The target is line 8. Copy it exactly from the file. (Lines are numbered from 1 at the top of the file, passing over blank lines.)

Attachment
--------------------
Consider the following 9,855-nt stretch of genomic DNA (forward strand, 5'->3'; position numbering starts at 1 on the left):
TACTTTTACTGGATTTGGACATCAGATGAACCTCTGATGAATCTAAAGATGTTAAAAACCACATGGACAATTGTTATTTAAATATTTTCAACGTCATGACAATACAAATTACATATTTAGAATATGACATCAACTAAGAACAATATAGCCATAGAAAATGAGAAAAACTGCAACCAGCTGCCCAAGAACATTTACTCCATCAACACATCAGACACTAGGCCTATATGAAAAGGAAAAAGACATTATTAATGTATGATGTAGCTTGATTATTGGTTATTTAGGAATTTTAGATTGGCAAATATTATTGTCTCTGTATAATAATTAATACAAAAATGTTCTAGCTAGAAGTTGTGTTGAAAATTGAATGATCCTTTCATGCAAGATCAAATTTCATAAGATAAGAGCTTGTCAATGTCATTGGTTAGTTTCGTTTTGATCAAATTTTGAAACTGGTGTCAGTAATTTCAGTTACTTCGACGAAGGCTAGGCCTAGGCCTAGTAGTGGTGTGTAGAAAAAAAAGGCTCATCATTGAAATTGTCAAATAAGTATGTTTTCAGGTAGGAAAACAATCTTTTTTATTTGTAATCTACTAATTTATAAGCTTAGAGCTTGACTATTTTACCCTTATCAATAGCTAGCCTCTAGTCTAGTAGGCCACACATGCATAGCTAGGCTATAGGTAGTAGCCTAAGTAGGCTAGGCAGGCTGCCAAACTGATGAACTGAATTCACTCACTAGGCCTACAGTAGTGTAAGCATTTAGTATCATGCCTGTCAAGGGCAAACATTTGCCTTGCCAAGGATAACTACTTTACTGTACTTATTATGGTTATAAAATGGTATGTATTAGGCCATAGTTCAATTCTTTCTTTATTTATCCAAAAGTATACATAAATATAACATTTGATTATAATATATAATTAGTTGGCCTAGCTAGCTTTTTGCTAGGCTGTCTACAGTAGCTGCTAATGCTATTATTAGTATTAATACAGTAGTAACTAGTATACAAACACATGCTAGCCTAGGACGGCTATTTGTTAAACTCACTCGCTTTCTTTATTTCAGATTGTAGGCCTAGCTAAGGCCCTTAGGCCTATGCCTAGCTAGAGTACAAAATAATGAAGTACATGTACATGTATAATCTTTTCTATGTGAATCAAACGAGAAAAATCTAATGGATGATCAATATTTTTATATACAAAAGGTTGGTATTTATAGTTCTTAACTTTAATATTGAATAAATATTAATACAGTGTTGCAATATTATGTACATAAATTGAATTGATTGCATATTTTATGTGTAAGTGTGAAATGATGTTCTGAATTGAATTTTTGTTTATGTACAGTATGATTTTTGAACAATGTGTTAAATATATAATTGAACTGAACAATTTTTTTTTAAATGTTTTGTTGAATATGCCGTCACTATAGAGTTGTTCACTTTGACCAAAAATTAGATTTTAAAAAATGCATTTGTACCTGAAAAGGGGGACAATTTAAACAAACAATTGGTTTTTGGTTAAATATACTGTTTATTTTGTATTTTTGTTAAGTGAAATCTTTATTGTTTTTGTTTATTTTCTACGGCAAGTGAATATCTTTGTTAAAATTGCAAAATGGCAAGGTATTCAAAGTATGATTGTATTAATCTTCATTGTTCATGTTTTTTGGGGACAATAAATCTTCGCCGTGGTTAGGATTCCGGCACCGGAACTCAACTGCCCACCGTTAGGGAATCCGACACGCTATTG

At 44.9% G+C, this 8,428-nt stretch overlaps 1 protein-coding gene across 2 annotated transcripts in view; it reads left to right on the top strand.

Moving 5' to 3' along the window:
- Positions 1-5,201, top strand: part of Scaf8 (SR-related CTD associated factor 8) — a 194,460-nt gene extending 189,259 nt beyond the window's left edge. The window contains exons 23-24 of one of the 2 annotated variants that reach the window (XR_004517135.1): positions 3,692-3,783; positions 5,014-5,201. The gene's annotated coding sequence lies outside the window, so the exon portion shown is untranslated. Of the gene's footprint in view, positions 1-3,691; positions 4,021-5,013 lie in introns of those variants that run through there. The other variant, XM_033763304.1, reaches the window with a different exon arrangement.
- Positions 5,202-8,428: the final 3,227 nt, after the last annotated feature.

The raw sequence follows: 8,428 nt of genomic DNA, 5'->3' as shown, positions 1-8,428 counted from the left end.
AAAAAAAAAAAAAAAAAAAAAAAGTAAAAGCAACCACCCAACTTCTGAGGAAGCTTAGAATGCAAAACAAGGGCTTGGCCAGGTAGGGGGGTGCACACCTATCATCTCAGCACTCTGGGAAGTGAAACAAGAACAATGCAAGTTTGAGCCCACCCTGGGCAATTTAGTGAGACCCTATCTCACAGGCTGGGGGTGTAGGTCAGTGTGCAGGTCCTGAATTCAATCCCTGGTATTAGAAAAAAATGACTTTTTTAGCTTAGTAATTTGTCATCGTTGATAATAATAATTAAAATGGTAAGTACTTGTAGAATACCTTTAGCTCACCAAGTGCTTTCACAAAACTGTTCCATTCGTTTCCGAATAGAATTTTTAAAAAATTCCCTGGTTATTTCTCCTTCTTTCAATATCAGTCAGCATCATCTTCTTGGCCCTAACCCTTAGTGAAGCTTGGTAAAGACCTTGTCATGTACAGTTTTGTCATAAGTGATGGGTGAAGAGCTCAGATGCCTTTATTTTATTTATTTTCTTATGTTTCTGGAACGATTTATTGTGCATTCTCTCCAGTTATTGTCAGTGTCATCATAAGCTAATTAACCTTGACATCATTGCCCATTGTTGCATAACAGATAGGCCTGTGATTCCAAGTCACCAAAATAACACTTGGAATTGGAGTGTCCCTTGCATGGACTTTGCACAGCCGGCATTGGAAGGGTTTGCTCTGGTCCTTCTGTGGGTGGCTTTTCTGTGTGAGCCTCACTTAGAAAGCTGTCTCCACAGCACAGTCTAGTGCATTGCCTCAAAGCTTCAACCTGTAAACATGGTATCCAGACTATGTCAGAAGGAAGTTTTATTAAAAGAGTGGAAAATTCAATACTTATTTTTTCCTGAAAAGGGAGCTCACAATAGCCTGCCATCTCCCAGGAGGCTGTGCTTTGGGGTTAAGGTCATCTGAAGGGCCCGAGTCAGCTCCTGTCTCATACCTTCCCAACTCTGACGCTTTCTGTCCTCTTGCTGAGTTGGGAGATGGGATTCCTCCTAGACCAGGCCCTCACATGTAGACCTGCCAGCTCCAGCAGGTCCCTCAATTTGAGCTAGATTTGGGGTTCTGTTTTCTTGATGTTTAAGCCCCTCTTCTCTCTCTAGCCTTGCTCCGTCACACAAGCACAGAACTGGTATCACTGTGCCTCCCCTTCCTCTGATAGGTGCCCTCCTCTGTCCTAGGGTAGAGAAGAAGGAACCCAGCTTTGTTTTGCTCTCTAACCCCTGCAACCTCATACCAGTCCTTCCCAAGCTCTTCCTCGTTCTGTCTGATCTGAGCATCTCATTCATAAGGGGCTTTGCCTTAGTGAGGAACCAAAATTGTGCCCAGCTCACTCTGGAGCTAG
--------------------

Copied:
AAAAAAAAAAAAAAAAAAAAAAAGTAAAAGCAACCACCCAACTTCTGAGGAAGCTTAGAATGCAAAACAAGGGCTTGGCCAGGTAGGGGGGTGCACACCTATCATCTCAGCACTCTGGGAAGTGAAACAAGAACAATGCAAGTTTGAGCCCACCCTGGGCAATTTAGTGAGACCCTATCTCACAGGCTGGGGGTGTAGGTCAGTGTGCAGGTCCTGAATTCAATCCCTGGTATTAGAAAAAAATGACTTTTTTAGCTTAGTAATTTGTCATCGTTGATAATAATAATTAAAATGGTAAGTACTTGTAGAATACCTTTAGCTCACCAAGTGCTTTCACAAAACTGTTCCATTCGTTTCCGAATAGAATTTTTAAAAAATTCCCTGGTTATTTCTCCTTCTTTCAATATCAGTCAGCATCATCTTCTTGGCCCTAACCCTTAGTGAAGCTTGGTAAAGACCTTGTCATGTACAGTTTTGTCATAAGTGATGGGTGAAGAGCTCAGATGCCTTTATTTTATTTATTTTCTTATGTTTCTGGAACGATTTATTGTGCATTCTCTCCAGTTATTGTCAGTGTCATCATAAGCTAATTAACCTTGACATCATTGCCCATTGTTGCATAACAGATAGGCCTGTGATTCCAAGTCACCAAAATAACACTTGGAATTGGAGTGTCCCTTGCATGGACTTTGCACAGCCGGCATTGGAAGGGTTTGCTCTGGTCCTTCTGTGGGTGGCTTTTCTGTGTGAGCCTCACTTAGAAAGCTGTCTCCACAGCACAGTCTAGTGCATTGCCTCAAAGCTTCAACCTGTAAACATGGTATCCAGACTATGTCAGAAGGAAGTTTTATTAAAAGAGTGGAAAATTCAATACTTATTTTTTCCTGAAAAGGGAGCTCACAATAGCCTGCCATCTCCCAGGAGGCTGTGCTTTGGGGTTAAGGTCATCTGAAGGGCCCGAGTCAGCTCCTGTCTCATACCTTCCCAACTCTGACGCTTTCTGTCCTCTTGCTGAGTTGGGAGATGGGATTCCTCCTAGACCAGGCCCTCACATGTAGACCTGCCAGCTCCAGCAGGTCCCTCAATTTGAGCTAGATTTGGGGTTCTGTTTTCTTGATGTTTAAGCCCCTCTTCTCTCTCTAGCCTTGCTCCGTCACACAAGCACAGAACTGGTATCACTGTGCCTCCCCTTCCTCTGATAGGTGCCCTCCTCTGTCCTAGGGTAGAGAAGAAGGAACCCAGCTTTGTTTTGCTCTCTAACCCCTGCAACCTCATACCAGTCCTTCCCAAGCTCTTCCTCGTTCTGTCTGATCTGAGCATCTCATTCATAAGGGGCTTTGCCTTAGTGAGGAACCAAAATTGTGCCCAGCTCACTCTGGAGCTAG